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Benefits of Replacing Old Windows
Don't let your time, energy and money slip out of your drafty windows. Michigan winters can be cold and the summers can be hot! 

Don’t spend your money on high heating and cooling bills caused by inefficient windows. Replacement windows can give your Michigan home style and charm and may help reduce your energy costs!

Window Replacement -  Tip #1

Many homeowners are under the assumption that when rotting occurs on their wood window, replacements are necessary. Many window contractors have systems that will extend the life of the windows substantially at a much lower cost than replacement.

Window Replacement -  Tip #2

New windows can lower your monthly heating and cooling bills, increase your home’s resale value and increase the security and safety of your home

Window Replacement -  Tip #3

Windows and doors are typically responsible for about 40 percent of your home's heating bill. Thermal windows are typically two to four times more efficient than older single pane windows.

Window Replacement -  Tip #4

Find out the NFRC Rating.  The National Fenestration Rating Council (NFRC) provides unbiased energy performance ratings for windows, doors and skylights. Independent NFRC ratings provide the basis for the Energy Star's® window performance requirements.

Window Replacement -  Tip #5

Remove window treatments (including shades and blinds) before the installers arrive to give them easy access to the windows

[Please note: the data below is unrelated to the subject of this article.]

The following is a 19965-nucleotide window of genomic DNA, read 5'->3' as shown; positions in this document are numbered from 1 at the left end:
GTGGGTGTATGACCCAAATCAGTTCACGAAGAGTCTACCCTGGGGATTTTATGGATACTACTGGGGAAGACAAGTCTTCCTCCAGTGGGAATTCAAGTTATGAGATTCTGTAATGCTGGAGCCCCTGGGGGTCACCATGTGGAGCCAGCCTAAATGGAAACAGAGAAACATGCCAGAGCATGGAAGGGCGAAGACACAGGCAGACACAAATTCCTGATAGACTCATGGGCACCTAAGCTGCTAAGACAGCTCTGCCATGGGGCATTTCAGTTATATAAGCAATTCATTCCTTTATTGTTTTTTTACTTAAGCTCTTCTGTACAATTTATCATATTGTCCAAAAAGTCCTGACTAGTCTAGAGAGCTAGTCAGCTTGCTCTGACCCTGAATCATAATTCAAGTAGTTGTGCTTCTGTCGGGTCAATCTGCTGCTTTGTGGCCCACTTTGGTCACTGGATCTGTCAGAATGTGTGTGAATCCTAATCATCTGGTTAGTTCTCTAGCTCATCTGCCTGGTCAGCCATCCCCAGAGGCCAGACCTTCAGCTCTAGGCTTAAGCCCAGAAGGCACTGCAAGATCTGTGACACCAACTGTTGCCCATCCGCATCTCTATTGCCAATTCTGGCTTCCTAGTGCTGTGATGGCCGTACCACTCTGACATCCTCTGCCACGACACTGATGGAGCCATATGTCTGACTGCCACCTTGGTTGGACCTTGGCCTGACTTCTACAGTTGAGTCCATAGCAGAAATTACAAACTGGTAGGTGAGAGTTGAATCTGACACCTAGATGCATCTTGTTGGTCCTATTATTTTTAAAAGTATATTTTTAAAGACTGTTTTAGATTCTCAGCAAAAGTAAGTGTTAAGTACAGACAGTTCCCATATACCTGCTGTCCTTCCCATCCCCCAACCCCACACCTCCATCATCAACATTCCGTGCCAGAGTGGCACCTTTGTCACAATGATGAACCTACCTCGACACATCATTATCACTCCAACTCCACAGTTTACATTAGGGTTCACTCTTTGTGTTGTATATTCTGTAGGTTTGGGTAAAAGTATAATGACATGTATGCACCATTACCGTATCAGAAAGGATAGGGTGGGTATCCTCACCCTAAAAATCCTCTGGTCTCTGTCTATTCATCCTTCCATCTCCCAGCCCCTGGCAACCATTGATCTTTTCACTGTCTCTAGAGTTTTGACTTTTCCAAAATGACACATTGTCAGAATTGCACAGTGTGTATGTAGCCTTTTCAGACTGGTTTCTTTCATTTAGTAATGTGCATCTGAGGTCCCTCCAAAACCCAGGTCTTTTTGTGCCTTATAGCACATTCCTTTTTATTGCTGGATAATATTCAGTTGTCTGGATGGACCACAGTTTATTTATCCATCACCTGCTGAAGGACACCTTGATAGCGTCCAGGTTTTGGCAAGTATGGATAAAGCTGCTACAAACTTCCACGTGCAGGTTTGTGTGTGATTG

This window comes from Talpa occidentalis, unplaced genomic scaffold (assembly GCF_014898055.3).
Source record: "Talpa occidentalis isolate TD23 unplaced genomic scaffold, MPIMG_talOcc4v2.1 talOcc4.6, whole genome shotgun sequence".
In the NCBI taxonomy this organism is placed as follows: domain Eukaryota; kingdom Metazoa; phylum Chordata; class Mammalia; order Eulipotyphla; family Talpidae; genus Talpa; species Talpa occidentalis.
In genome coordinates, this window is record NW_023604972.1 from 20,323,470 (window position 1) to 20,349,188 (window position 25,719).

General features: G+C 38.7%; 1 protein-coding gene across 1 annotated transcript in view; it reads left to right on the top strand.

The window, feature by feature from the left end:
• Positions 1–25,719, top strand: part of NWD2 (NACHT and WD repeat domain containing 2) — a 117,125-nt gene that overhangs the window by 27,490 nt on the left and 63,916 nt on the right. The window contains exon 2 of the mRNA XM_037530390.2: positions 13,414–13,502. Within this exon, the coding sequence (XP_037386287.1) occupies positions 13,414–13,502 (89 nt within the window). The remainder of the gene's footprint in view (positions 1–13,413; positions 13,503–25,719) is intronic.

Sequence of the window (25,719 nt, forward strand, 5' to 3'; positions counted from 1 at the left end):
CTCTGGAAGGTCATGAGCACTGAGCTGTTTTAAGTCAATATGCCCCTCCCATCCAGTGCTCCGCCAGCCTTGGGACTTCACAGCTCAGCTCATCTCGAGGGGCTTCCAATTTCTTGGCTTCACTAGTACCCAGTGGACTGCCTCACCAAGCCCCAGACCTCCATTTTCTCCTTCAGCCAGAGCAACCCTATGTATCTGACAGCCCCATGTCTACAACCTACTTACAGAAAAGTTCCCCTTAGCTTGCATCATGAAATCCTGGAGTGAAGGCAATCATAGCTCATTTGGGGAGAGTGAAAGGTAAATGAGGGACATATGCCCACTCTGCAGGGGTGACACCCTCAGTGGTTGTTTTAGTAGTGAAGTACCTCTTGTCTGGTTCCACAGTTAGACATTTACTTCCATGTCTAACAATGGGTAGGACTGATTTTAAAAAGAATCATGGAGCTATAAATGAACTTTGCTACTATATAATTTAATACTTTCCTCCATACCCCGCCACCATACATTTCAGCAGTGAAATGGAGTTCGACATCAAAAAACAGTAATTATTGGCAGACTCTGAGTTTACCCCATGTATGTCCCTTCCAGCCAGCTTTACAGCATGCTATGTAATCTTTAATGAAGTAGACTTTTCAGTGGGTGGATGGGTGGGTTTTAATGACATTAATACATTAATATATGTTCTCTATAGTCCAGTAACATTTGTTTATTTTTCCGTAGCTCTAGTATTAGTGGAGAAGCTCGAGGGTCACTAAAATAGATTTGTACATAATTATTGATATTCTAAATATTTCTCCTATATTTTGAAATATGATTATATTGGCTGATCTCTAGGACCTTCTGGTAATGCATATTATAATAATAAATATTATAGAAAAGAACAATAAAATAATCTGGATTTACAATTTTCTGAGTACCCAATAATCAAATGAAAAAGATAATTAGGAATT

Window Replacement -  Tip #6

When selecting a window installer, make sure to request paperwork that assures you that the entire installation team is bonded and insured.

Definitions / Glossary

Casement Windows - Casement windows are more common in newer homes and are typical in the western part of the United States - but you will find them more and more in Michigan. Casement windows are a great choice where windows can be difficult to reach, such as over the kitchen sink. 

Awning Windows - Awning windows are commonly used for ventilation when placed above or below a window or door; they provide more light. 

Double-Hung Windows - Double-hung windows are common in older homes. Double-hung windows come in larger widths (up to 45") and may help save money. 

Common Window Brands Used in Michigan

  • Sunrise Windows
  • Andersen Windows
  • Marvin Windows
  • Pella Windows
  • Oxbowindo

Common Window Types

  • Entry Doors
  • Angle Bay Window 
  • Bow Window 
  • Casement Double-Wide Window 
  • Gliding Windows 
  • Storm Doors 
  • Garden Windows
  • Casement Windows
  • Awning Windows
  • Double-Hung Windows
  • Circlehead Windows
  • Fixed Windows (No open windows)
  • Storm Windows: Storm windows serve as a protector from harsh weather. 

Common Window Materials used in Michigan

  • Aluminum: Aluminum has flaws that can make aluminum a poor choice for your home. 
  • Steel: Weather-resistant, durable and energy efficient, steel is also expensive. 
  • Vinyl: Moderately priced in Michigan, vinyl windows come in a variety of styles, and are durable.
  • Wood: These windows can be expensive and require a high level of maintenance. 
  • Fibrex® is structural wood composite that merges the reclaimed wood fiber from Andersen's standard window milling production, and combines it with a thermoplastic polymer.

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